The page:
further.   Mapam/Hashomer Hatzair the ‘Marxist’
Zionists believed that the social structure of Jews in the diaspora resembled
an ‘inverted pyramid’ i.e. there were too many rich Jews and not enough working-class
Jews.  In fact this was untrue.  Jews in Russia (which then included Poland and
Lithuania) were overwhelmingly poor workers and they formed the General Jewish Workers
Union of Russia, Poland and Lithuania otherwise known as the Bund.  The Zionists were a tiny minority.
The Zionists attitude was essentially that the anti-Semites
were right about the Jews.  The founder
of Political Zionism Herzl made common cause with anti-Semites.  Contrary to a popular myth, Herzl wasn’t at
all disturbed by the Dreyfus Affair, quite the contrary.  He wrote that:
‘In Paris…, I achieved a freer
attitude towards anti-Semitism, which I now began to understand historically
and to pardon. Above all, recognise the emptiness and futility of trying to
‘combat’ anti-Semitism. [Diaries of Theodore Herzl,
Gollancz, London 1958 p.6].
It was but a
short step from this to believing that ‘the
anti-Semites will become our most dependable friends, the anti-Semitic
countries our allies. We want to emigrate as respected people’ [Diaries pp. 83/4]
Herzl kept company
with non-Jews like Daudet who were opponents of Jewish emancipation and anti-Dreyfussards.  Herzl went out of his way to obtain a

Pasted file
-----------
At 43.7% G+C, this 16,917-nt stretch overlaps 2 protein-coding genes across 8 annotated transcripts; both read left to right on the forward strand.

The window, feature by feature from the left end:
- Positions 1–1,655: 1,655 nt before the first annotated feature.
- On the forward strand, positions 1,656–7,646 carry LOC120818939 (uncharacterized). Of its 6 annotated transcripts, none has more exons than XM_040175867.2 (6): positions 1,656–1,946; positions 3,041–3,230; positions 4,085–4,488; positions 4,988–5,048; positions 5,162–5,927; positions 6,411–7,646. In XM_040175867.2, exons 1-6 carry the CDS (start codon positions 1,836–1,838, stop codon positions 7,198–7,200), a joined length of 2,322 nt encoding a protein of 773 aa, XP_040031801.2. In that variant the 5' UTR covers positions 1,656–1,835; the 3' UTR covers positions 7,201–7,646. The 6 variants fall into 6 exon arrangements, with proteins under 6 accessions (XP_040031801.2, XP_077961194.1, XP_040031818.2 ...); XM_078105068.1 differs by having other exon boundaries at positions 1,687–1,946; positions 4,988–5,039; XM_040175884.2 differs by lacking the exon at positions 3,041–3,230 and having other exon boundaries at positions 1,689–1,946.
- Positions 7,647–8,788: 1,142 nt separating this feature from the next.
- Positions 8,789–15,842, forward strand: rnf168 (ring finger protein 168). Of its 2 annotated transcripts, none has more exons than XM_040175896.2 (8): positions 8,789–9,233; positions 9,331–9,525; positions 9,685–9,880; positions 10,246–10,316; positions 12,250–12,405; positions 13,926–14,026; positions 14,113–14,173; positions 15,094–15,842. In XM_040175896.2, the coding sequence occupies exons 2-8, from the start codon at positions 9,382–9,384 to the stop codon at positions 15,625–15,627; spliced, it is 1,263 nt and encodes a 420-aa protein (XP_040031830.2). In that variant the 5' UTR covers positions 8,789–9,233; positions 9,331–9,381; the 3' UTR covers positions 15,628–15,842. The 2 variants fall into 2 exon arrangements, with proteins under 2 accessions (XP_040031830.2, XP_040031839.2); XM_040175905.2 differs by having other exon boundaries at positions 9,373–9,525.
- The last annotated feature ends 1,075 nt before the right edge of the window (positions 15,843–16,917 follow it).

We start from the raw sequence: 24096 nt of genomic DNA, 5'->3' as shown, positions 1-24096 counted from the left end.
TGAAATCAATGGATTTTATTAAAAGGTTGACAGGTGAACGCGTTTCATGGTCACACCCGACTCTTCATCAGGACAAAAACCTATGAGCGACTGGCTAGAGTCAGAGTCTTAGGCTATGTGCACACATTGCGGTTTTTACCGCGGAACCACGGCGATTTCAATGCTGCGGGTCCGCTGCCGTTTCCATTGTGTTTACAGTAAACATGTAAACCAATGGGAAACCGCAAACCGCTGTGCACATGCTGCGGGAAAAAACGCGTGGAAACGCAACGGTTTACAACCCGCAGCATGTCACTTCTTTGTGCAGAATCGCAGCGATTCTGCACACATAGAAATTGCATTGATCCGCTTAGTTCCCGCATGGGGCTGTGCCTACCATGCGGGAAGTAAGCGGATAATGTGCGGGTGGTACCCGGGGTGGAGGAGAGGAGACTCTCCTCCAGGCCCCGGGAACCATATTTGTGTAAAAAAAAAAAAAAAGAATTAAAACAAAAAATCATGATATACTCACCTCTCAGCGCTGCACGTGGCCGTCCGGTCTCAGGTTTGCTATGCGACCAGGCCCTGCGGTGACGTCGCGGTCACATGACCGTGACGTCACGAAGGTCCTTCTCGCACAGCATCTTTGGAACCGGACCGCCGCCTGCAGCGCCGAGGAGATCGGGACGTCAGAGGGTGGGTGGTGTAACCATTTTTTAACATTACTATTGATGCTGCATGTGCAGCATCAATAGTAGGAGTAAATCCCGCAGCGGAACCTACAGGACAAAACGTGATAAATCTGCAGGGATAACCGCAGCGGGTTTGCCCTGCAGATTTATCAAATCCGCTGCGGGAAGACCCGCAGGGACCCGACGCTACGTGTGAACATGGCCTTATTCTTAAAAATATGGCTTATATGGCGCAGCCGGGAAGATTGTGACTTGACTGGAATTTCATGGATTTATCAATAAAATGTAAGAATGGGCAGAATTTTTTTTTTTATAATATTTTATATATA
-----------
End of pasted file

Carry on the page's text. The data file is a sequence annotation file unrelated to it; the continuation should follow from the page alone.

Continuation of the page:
favourable review of his pamphlet, The Jewish State, from Eduord Drumont, the
leader of the anti-Dreyfussards.
Nor was Herzl alone.  Jacob Klatzkin, editor of the Zionist paper Die Welt and later the founder of
Encyclopedia Judaica, wrote that
are in a. word naturally foreigners. We are an alien nation in your midst and
we want to remain one. An unbridgeable chasm yawns between you and us. A loyal
Jew can never be other than a Jewish patriot… We recognise a national unity
of Diaspora Jews no matter in which land they may reside… no boundaries can
restrain us in… pursuing our own Jewish policy. J Klatzkin, ‘Krisis und
Entscheidung in Judentum’, Berlin 1921, p118
The logic was impeccable.  Klatzkin was convinced that it wasn’t the anti-Semites
but the opponents of anti-Semitism who were the enemy:

The contribution of our enemies is in the continuance of Jewry